I find myself uncomfortable with the idea of writing a formal review of Computers and the Teaching of Writing in American Higher Education, 1979-1994: A History for two reasons. First, over and over, as I read the book, I saw myself--my own history as a member of the computers and writing community unfolding before my eyes, and I found that disconcerting in a book that was at the publisher before I even knew such a community existed, much less that I would some day be a part of it. And, second, I am a teacher/practitioner, not a scholar. The demands of teaching five composition classes a semester, often requiring five different preparations, effectively prevent me from doing as much reading and research as I would like (and that I sense a reviewer of this book should have done). However, I believe that there are more out there like me than not: teachers of writing whose academic credentials reflect a much stronger background in literature than in composition theory, but who have chosen to move into the fascinating arena of teaching writing, and who struggle to keep abreast of a field whose history appears to change in one-second intervals. So, if I may, I will offer a personal response that I hope invites further interest in a book which I have come to see as essential reading for those in positions similar to mine.
I found reading the book difficult the first time around. I struggled with the format, with the cleverness of the triple opening, and the authors' falsely modest (to my mind) attempts to diminish the significance of the roles they played in determining the course of the history they wrote. I didn't get it.
Five weeks later, with at least a couple of dozens of attempts to write this review behind me, I am finally beginning to catch on. I have come to realize that the book in question is a transitional text. It is a hypertext document masquerading as papertext. It is the butterfly, fully formed, on the verge of breaking out of the cocoon, stretching its wings, and taking fight. But, for now, it's packed tightly into cramped quarters, meant to hold a different animal altogether, and it's straining to break free. And I (teacher/practitioner that I am) am just now coming to see some of the problems implicit in doing what the authors attempt to do, and I think some of the reasons it was absolutely necessary that it be presented this way.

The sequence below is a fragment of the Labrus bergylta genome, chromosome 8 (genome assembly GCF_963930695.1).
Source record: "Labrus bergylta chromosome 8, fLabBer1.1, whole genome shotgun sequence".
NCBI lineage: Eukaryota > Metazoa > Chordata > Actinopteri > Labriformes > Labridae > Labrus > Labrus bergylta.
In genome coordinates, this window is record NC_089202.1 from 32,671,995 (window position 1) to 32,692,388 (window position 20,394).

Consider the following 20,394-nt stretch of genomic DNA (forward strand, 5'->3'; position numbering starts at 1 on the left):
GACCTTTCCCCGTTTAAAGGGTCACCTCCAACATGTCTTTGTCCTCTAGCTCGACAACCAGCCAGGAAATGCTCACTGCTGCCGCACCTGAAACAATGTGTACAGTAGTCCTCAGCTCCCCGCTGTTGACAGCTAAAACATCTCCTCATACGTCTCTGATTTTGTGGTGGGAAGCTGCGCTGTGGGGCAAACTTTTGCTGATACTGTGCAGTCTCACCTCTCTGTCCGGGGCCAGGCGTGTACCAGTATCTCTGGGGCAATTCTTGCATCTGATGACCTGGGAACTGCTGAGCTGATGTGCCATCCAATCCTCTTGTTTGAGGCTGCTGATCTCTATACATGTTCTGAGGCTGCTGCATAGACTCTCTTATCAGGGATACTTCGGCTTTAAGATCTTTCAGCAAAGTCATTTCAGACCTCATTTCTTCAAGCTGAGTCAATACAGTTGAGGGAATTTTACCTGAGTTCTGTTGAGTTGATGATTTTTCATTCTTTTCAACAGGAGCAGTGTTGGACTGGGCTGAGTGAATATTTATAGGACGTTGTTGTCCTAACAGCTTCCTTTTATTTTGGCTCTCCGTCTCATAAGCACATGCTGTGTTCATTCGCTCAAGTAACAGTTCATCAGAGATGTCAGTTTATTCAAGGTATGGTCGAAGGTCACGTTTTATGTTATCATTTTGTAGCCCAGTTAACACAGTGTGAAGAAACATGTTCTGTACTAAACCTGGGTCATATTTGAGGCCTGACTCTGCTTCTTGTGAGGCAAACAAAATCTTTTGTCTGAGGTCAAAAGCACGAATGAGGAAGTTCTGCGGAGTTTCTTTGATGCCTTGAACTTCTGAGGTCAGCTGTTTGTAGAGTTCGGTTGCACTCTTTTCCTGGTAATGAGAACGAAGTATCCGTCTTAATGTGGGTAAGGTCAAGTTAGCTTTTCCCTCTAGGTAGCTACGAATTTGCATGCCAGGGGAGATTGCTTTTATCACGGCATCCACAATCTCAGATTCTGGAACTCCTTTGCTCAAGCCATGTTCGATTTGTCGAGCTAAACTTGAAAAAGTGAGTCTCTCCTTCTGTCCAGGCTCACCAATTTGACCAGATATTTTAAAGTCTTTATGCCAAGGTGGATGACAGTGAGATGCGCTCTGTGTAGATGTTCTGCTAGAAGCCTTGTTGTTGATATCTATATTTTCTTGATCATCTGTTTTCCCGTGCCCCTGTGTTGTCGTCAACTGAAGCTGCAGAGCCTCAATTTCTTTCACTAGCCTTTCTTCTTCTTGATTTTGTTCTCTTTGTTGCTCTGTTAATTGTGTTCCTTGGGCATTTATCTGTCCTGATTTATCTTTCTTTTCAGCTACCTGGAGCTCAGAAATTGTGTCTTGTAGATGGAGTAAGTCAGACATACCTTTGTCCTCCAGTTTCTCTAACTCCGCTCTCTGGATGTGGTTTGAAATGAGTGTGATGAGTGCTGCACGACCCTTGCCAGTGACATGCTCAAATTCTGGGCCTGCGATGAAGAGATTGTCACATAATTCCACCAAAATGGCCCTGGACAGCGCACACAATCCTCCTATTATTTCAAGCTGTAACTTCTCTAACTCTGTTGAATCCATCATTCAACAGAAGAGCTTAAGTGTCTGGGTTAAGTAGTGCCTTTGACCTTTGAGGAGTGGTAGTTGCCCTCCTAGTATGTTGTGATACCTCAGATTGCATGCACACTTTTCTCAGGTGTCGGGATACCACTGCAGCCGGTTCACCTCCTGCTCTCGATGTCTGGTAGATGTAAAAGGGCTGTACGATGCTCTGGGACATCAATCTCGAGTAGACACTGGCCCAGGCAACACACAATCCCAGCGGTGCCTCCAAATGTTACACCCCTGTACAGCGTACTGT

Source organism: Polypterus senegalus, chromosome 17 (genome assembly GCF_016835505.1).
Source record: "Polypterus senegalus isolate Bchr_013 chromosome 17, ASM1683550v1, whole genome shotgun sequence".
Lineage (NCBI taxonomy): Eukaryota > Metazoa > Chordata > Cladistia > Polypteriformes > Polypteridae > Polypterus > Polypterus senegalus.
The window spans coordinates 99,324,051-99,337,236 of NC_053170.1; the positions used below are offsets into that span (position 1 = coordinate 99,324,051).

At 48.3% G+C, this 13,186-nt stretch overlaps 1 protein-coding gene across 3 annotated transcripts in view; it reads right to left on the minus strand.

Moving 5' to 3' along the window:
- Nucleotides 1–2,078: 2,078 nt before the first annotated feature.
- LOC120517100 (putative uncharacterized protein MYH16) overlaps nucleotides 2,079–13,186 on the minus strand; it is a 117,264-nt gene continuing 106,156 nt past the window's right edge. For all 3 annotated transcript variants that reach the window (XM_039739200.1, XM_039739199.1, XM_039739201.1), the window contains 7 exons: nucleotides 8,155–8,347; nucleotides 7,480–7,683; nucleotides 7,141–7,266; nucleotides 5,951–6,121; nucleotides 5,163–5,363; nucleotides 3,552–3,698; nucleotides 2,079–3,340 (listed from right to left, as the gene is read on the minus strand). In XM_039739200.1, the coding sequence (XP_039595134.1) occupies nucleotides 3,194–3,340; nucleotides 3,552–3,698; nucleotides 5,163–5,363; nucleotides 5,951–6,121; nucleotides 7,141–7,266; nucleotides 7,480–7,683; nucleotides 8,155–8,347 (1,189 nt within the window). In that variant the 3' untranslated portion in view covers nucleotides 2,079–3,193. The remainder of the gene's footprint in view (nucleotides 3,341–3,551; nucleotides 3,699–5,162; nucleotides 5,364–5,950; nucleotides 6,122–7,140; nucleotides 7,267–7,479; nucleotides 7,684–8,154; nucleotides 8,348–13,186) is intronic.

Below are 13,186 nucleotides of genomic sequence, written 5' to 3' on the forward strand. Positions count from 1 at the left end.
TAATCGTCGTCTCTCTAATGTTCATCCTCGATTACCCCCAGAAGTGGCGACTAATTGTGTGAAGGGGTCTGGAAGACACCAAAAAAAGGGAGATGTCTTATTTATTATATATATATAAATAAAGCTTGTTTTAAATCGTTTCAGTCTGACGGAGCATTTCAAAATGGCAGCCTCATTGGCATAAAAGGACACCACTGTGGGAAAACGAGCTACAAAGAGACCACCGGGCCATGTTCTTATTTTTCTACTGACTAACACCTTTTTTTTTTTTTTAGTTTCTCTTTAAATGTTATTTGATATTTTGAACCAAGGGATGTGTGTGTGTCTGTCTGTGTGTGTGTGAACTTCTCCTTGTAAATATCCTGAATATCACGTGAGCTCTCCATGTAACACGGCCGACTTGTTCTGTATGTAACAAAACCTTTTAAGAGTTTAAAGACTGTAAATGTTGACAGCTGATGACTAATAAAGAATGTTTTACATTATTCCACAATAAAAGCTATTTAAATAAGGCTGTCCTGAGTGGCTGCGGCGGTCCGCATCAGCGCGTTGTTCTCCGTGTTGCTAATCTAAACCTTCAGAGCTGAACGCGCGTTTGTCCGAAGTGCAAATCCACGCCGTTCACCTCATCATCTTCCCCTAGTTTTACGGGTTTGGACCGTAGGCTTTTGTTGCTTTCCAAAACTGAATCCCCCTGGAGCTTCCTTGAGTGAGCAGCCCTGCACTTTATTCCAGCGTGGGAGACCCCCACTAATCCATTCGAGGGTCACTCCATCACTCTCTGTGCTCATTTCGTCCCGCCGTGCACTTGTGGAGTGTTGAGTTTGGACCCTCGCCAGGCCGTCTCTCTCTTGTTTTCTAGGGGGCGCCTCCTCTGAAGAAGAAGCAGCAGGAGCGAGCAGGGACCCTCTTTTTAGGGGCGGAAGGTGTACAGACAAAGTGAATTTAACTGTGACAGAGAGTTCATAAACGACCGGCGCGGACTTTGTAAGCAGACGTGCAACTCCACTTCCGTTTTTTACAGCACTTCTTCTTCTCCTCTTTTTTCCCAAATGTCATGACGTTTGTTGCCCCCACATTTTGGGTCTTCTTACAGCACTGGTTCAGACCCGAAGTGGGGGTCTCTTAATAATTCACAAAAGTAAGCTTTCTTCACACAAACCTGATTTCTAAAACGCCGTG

A colleague told me a couple of years ago that we were on the verge of a sort of counter-Gutenberg revolution, and the day was soon coming when literacy would be much more aligned with pre-Gutenberg orality than with what we then considered literacy. I didn't know what he was talking about--any more than I knew what to make of this book. Then I picked up a copy of Landow's Hypertext, and I began to get a glimmer of what I was attempting to deal with.
Landow says, "Since the invention of writing and printing, information technology has concentrated on the problem of creating and then disseminating static, unchanging records of language" (18). Traditional linear papertext assumes a single linear voice controlling content. It assumes permanence, fixedness. And it assumes authority. It appears to me that the four writers of A History have a particular interest in forcing its readers to abandon those assumptions. For pre-postmodern literature majors immersed in the traditional linear reading of papertext, the book becomes a battleground.
From the beginning, the text insists its readers participate in telling the history. Multivocality is one of the precepts of hypertext. Lisa Gerard's Preface and the authors' Introduction are both telling and misleading at the same time, and the ensuing dialectic between what is proclaimed to be a very personal history of a small community and what ultimately appears to be universally true of a large and growing field of theory and practice quite openly maneuvers the reader into interacting with the text.